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Troop 168 of Onalaska honors 4 Eagle Scouts

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BSA Troop 168 will present the Eagle Scout Award to four Scouts at 2 p.m. Sunday, Oct. 20: Sam Conway, Ethan Kramer, Jack Lawton and Luke Lawton. The ceremony will be held at St. Patrick’s Catholic Church at 1031 Main St, Onalaska. Troop 168 is led by Scoutmaster Karl Kramer and has now produced 47 Eagle Scouts since its inception in 1993.

Eagle Scout is the highest rank in scouting; only 5% of members obtain it. In addition to earning at least 21 merit badges, each Scout is required to serve in troop leadership positions, as well as to plan, develop and lead a service project that will benefit the community, school or church. Here are details about each of the new Eagle Scouts and their projects:

Sam Conway, 18, a senior Onalaska High School, led a team to build and install a bench at the Upper Mississippi River National Wildlife and Fish Refuge. The bench was installed on a cement foundation, along a walking path. The inspiration was a walk at the refuge with his grandmother. At that time, there was no bench, and his grandmother wished there was a place to sit and rest. A total of 17 Scouts participated in the project, volunteering 121 hours to complete it.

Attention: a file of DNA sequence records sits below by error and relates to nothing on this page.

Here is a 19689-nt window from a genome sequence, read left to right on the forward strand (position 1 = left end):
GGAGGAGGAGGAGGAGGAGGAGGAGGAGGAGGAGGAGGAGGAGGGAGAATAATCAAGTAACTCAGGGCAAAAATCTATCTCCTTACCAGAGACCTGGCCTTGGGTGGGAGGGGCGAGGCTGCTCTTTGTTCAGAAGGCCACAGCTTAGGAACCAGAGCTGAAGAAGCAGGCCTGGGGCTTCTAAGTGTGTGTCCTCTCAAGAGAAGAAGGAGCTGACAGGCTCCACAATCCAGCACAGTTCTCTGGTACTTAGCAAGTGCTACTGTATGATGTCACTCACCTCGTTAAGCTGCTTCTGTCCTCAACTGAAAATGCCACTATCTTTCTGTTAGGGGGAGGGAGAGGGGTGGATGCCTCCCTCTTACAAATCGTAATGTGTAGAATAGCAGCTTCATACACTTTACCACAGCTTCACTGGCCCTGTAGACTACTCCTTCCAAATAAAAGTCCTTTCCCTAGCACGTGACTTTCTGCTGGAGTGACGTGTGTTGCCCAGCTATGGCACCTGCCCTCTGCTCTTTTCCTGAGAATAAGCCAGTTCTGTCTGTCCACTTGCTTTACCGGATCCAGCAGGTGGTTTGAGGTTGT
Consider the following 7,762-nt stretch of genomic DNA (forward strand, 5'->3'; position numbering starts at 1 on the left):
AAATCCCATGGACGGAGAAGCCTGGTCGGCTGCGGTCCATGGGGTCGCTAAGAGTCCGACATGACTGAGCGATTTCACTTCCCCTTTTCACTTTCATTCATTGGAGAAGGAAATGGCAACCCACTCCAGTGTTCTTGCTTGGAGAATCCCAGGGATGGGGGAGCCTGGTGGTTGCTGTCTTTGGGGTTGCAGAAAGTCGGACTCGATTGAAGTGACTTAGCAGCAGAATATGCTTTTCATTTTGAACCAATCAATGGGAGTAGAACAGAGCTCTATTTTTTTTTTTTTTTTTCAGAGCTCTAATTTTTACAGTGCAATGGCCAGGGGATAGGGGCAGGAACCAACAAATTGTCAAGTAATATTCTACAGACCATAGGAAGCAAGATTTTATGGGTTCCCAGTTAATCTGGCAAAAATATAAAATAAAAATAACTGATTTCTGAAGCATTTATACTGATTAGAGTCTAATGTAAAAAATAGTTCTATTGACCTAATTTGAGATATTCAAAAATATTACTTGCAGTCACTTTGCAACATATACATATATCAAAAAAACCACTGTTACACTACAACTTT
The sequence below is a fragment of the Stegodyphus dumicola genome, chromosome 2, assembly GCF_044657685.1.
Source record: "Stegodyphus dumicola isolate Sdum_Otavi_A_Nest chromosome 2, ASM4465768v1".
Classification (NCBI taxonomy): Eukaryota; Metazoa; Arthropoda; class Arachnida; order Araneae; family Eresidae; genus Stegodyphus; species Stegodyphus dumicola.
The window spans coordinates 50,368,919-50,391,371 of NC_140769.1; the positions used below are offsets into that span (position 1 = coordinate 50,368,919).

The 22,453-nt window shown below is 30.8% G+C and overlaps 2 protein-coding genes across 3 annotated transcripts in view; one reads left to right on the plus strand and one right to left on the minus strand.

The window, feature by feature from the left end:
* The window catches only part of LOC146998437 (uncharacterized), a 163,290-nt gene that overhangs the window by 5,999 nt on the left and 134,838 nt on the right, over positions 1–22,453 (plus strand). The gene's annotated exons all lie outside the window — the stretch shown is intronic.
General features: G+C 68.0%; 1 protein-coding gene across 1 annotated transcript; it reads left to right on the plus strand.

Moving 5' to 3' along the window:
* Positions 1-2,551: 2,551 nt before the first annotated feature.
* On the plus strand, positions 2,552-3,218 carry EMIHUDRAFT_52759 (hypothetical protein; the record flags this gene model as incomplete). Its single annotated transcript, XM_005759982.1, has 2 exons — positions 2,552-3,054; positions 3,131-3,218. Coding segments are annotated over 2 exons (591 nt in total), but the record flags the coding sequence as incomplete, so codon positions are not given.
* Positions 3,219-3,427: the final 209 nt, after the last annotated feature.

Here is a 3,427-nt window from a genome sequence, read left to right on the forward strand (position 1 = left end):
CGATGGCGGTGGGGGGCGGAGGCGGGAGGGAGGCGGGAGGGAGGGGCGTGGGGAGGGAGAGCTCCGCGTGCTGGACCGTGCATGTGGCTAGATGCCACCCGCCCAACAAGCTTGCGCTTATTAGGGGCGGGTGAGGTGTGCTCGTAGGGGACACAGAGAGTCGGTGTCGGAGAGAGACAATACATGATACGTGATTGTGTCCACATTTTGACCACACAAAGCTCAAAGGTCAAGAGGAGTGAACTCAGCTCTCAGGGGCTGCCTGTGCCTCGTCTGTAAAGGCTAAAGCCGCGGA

Ethan Kramer, 14, is a freshman at Onalaska High. After volunteering many times at WAFER La Crosse, Ethan and the WAFER director, Erin Waldhart, decided that produce bins would provide a more grocery store-like experience for the food pantry patrons. Ethan, and a team of 26 Scouts, spent a total of 108 hours building two produce bins.

Jack Lawton, 16, a sophomore at Aquinas High School, built a baked goods display for 4-H to use at the La Crosse County Fair. The new display case is more functional and more visually pleasing. It replaces an old chicken coop that took up 60 percent more space. A total of 120 manhours was dedicated to this project.

Luke Lawton, 14, a freshman at Aquinas, built a display to hold crops and plants for 4-H to use at the county fair. He made two, three-tiered displays that are moveable and can be displayed side-by-side or back-to-back. These replaced the old display cases that were different sizes and hard to move. A total of 131 manhours were involved in their construction.


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